• Clusters based on types: ad, app, photo, monitoring, DNS, gallery search DB, profile DB, user infor DB, IM status cache, message DB, testimonial DB, friend DB, graph servers, gallery search, object cache.

    Lessons Learned

  • No persistent database connections.
  • Removed all sorts.
  • Optimized indexes
  • Don’t go after the biggest problems first
  • Optimize without downtime
  • Split load
  • Moved sorting query types into the application and added LIMITS.
  • Reduced ranges
  • Range on primary key
  • Benchmark -> Make Change -> Benchmark -> Make Change (Cycle of Improvement)
  • Stabilize: always have a plan to rollback
  • Work with a team
  • Assess: Define the issues
  • A key design goal for the new system was to move away from maintaining session state toward a stateless architecture that would clean up after each request
  • Rather than buy big, centralized boxes, [our philosophy] was about buying a lot of thin, cheap boxes. If one fails, you roll over to another box.

    Click to read more ...

  • Tuesday
    Jul102007

    mixi.jp  Architecture

    Mixi is a fast growing social networking site in Japan. They provide services like: diary, community, message, review, and photo album. Having a lot in common with LiveJournal they also developed many of the same approaches. Their write up on how they scaled their system is easily one of the best out there. Site: http://mixi.jp

    Information Sources

  • mixi.jp - scaling out with open source

    Platform

  • Linux
  • Apache
  • MySQL
  • Perl
  • Memcached
  • Squid
  • Shard

    What's Inside?

  • They grew to approximately 4 million users in two years and add over 15,000 new users/day.
  • Ranks 35th on Alexa and 3rd in Japan.
  • More than 100 MySQL servers
  • Add more than 10 servers/month
  • Use non-persistent connections.
  • Diary traffic is 85% read and 15% write.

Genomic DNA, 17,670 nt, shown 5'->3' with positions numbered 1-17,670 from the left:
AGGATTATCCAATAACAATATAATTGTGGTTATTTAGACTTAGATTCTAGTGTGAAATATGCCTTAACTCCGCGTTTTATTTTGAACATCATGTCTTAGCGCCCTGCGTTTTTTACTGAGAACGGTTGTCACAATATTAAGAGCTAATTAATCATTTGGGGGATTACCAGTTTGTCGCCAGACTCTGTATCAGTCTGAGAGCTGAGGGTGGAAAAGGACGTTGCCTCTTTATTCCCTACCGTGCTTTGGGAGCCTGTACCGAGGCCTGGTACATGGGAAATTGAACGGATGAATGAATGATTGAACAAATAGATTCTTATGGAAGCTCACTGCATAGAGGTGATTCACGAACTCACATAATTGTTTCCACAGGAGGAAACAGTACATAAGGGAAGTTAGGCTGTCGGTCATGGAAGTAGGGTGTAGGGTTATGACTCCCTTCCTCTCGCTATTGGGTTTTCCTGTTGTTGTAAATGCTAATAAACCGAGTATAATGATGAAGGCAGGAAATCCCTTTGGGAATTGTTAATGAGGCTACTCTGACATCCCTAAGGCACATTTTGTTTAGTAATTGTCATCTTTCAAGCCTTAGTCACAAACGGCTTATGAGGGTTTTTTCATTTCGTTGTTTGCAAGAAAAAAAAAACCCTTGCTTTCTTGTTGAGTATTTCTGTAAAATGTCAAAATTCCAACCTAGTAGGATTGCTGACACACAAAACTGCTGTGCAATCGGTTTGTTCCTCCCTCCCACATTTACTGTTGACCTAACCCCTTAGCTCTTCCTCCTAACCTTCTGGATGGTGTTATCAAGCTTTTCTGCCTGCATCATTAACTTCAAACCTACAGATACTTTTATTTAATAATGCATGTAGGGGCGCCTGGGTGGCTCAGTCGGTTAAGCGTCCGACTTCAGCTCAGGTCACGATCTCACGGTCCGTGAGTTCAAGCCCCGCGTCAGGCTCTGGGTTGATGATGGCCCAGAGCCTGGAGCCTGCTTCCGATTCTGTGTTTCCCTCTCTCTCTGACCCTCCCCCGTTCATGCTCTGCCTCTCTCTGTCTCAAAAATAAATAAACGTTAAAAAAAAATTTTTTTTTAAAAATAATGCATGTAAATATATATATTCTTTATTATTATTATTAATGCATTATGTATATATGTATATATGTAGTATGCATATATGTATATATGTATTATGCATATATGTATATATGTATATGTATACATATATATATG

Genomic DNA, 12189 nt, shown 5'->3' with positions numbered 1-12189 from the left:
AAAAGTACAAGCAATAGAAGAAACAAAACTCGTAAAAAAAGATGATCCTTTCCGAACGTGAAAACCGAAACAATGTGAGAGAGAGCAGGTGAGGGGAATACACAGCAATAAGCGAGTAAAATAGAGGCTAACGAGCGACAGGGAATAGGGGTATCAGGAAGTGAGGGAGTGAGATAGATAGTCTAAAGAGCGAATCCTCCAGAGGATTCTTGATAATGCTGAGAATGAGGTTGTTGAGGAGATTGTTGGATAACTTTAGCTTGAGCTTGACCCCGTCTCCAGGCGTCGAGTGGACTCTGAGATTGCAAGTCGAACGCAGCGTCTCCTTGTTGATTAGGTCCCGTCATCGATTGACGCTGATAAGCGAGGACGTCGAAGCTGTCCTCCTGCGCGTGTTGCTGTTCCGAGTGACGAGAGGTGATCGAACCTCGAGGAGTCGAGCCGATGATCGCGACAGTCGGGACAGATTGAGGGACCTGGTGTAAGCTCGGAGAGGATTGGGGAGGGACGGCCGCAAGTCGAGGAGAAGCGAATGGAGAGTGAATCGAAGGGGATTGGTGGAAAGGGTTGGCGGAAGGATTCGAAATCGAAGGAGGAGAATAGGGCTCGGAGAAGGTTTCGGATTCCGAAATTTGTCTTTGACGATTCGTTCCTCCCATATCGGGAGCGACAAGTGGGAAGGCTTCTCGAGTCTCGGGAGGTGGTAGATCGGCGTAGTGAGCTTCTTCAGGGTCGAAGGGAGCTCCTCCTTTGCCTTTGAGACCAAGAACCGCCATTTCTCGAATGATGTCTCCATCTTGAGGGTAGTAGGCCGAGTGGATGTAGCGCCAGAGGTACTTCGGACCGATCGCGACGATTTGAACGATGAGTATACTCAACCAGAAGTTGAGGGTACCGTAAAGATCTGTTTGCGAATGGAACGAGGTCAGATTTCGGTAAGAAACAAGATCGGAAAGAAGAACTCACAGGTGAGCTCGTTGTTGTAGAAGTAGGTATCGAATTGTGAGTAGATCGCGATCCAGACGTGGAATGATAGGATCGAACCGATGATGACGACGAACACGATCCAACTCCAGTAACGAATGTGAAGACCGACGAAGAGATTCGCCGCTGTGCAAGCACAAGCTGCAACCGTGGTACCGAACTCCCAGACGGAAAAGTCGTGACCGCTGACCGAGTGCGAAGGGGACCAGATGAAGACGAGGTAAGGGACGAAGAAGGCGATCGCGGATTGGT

• Message traffic is is 75% read and 25% write.
  • Ran into replication performance problems so they had to split the database.
  • Considered splitting vertically by user or splitting horizontally by table type.
  • The ended up partitioning by table type and user. So all the messages for a group of users would be assigned to a particular database. Partitioning key is used to decide in which database data should be stored.
  • For caching they use memcached with 39 machines x 2 GB memory.
  • Stores more than 8 TB of images with about 23 GB added per day.
  • MySQL is only used to store metadata about the images, not the images themselves.
  • Images are either frequently accessed or rarely accessed.
  • Frequently accessed images are cached using Squid on multiple machines.
  • Rarely accessed images are served from the file system. There's no profit in caching them.

    Lessons Learned

  • When using dynamic partitioning it's difficult to pick keys and algorithms for where data should be stored.
  • Once you partition data you can no longer do joins and you have to open a lot of connections to different databases to merge the data back together.
  • It's hard to add new hosts and rearrange data when you partition. For example, let's say your partitioning algorithm stores all the messages for users 1-N on host 1. Now let's say host 1 becomes overburdened and you want to repartition users across more hosts. This is very difficult to do.
  • By using distributed memory caching they rarely hit the DB and there average page load time is about .02 seconds. This reduces the problems associated with partitioning.
  • You will often have to develop strategies based on the type of content. For example, image will be treated differently than short text posts.
  • Social networking sites are very time oriented, so it might be useful to partition data by time as well as user and type.

    Click to read more ...

  • Tuesday
    Jul102007

    Webcast: Advanced Database High Availability and Scalability Solutions